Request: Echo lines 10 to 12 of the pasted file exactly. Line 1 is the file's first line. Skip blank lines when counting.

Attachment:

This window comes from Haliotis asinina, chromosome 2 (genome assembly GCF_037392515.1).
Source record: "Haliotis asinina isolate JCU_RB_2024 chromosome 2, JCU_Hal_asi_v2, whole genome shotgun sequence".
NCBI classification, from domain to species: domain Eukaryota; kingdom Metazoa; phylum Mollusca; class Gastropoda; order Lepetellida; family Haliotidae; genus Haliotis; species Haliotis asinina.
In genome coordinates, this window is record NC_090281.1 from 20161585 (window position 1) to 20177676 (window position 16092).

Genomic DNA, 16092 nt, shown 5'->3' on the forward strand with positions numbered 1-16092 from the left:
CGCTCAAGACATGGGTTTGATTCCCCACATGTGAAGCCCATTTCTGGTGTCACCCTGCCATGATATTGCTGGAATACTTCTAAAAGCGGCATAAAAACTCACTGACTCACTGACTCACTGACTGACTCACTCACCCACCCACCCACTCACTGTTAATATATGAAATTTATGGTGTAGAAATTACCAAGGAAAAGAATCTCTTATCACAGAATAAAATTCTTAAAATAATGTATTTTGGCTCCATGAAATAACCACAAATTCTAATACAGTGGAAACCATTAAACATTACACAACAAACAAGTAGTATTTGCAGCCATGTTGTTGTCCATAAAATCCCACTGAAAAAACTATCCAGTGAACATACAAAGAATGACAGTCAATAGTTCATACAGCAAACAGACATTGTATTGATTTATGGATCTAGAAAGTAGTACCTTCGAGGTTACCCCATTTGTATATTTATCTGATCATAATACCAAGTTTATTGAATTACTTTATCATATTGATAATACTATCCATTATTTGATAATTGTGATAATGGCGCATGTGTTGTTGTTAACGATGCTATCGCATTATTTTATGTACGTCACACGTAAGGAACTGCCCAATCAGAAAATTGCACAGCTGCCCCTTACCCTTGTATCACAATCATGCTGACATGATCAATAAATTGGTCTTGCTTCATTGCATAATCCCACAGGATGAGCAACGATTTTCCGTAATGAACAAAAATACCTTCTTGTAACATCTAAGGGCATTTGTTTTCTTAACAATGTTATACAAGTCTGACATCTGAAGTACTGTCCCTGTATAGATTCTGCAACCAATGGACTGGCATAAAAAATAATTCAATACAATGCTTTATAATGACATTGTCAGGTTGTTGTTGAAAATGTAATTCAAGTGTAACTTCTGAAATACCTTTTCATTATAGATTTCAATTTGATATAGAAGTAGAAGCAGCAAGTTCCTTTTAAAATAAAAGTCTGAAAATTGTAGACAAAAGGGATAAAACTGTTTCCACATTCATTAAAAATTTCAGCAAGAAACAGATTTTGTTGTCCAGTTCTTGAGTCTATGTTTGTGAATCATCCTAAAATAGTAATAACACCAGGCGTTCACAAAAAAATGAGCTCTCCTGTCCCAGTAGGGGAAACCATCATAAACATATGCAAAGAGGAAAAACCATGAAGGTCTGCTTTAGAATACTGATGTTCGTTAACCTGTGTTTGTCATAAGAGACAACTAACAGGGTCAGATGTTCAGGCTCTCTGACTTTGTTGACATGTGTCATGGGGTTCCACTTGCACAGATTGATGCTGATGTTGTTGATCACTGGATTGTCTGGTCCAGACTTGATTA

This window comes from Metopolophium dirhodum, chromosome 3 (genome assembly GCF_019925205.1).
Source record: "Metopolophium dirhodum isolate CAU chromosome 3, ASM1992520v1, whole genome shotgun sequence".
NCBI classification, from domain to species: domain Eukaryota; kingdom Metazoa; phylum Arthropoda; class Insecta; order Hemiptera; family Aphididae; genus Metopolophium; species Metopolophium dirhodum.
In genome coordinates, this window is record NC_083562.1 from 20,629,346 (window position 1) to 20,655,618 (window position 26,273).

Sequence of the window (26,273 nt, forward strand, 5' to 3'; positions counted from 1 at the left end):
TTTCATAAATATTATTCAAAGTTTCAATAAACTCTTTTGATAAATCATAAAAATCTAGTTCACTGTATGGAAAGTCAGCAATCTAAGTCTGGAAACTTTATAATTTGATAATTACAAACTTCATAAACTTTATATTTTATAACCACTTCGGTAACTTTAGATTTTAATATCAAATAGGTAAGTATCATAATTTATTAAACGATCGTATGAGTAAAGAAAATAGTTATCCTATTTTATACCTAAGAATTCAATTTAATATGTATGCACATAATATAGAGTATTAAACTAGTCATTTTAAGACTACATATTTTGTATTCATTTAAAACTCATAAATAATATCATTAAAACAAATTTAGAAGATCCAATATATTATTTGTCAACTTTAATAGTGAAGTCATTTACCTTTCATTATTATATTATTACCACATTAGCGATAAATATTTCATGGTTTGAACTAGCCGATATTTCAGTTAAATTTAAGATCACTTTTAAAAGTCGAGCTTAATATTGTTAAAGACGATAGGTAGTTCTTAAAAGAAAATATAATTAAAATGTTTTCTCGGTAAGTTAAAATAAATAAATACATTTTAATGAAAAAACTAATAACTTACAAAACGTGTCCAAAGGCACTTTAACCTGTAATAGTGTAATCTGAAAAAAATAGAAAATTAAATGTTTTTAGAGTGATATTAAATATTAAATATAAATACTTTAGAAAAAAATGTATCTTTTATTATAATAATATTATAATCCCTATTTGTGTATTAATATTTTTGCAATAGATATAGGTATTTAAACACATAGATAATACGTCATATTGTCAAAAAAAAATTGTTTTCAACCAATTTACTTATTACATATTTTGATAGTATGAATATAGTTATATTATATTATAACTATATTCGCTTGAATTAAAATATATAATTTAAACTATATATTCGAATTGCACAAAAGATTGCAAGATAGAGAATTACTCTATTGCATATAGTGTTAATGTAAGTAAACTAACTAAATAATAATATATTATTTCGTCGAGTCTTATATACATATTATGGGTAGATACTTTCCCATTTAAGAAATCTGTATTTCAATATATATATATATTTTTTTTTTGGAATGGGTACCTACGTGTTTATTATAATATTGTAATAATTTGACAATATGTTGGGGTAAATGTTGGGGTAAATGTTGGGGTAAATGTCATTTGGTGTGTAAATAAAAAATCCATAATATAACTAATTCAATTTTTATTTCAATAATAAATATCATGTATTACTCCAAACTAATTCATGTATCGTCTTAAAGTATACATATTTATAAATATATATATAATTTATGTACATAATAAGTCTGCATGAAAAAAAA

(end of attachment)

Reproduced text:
In genome coordinates, this window is record NC_083562.1 from 20,629,346 (window position 1) to 20,655,618 (window position 26,273).

Sequence of the window (26,273 nt, forward strand, 5' to 3'; positions counted from 1 at the left end):
TTTCATAAATATTATTCAAAGTTTCAATAAACTCTTTTGATAAATCATAAAAATCTAGTTCACTGTATGGAAAGTCAGCAATCTAAGTCTGGAAACTTTATAATTTGATAATTACAAACTTCATAAACTTTATATTTTATAACCACTTCGGTAACTTTAGATTTTAATATCAAATAGGTAAGTATCATAATTTATTAAACGATCGTATGAGTAAAGAAAATAGTTATCCTATTTTATACCTAAGAATTCAATTTAATATGTATGCACATAATATAGAGTATTAAACTAGTCATTTTAAGACTACATATTTTGTATTCATTTAAAACTCATAAATAATATCATTAAAACAAATTTAGAAGATCCAATATATTATTTGTCAACTTTAATAGTGAAGTCATTTACCTTTCATTATTATATTATTACCACATTAGCGATAAATATTTCATGGTTTGAACTAGCCGATATTTCAGTTAAATTTAAGATCACTTTTAAAAGTCGAGCTTAATATTGTTAAAGACGATAGGTAGTTCTTAAAAGAAAATATAATTAAAATGTTTTCTCGGTAAGTTAAAATAAATAAATACATTTTAATGAAAAAACTAATAACTTACAAAACGTGTCCAAAGGCACTTTAACCTGTAATAGTGTAATCTGAAAAAAATAGAAAATTAAATGTTTTTAGAGTGATATTAAATATTAAATATAAATACTTTAGAAAAAAATGTATCTTTTATTATAATAATATTATAATCCCTATTTGTGTATTAATATTTTTGCAATAGATATAGGTATTTAAACACATAGATAATACGTCATATTGTCAAAAAAAAATTGTTTTCAACCAATTTACTTATTACATATTTTGATAGTATGAATATAGTTATATTATATTATAACTATATTCGCTTGAATTAAAATATATAATTTAAACTATATATTCGAATTGCACAAAAGATTGCAAGATAGAGAATTACTCTATTGCATATAGTGTTAATGTAAGTAAACTAACTAAATAATAATATATTATTTCGTCGAGTCTTATATACATATTATGGGTAGATACTTTCCCATTTAAGAAATCTGTATTTCAATATATATATATATTTTTTTTTTGGAATGGGTACCTACGTGTTTATTATAATATTGTAATAATTTGACAATATGTTGGGGTAAATGTTGGGGTAAATGTTGGGGTAAATGTCATTTGGTGTGTAAATAAAAAATCCATAATATAACTAATTCAATTTTTATTTCAATAATAAATATCATGTATTACTCCAAACTAATTCATGTATCGTCTTAAAGTATACATATTTATAAATATATATATAATTTATGTACATAATAAGTCTGCATGAAAAAAAA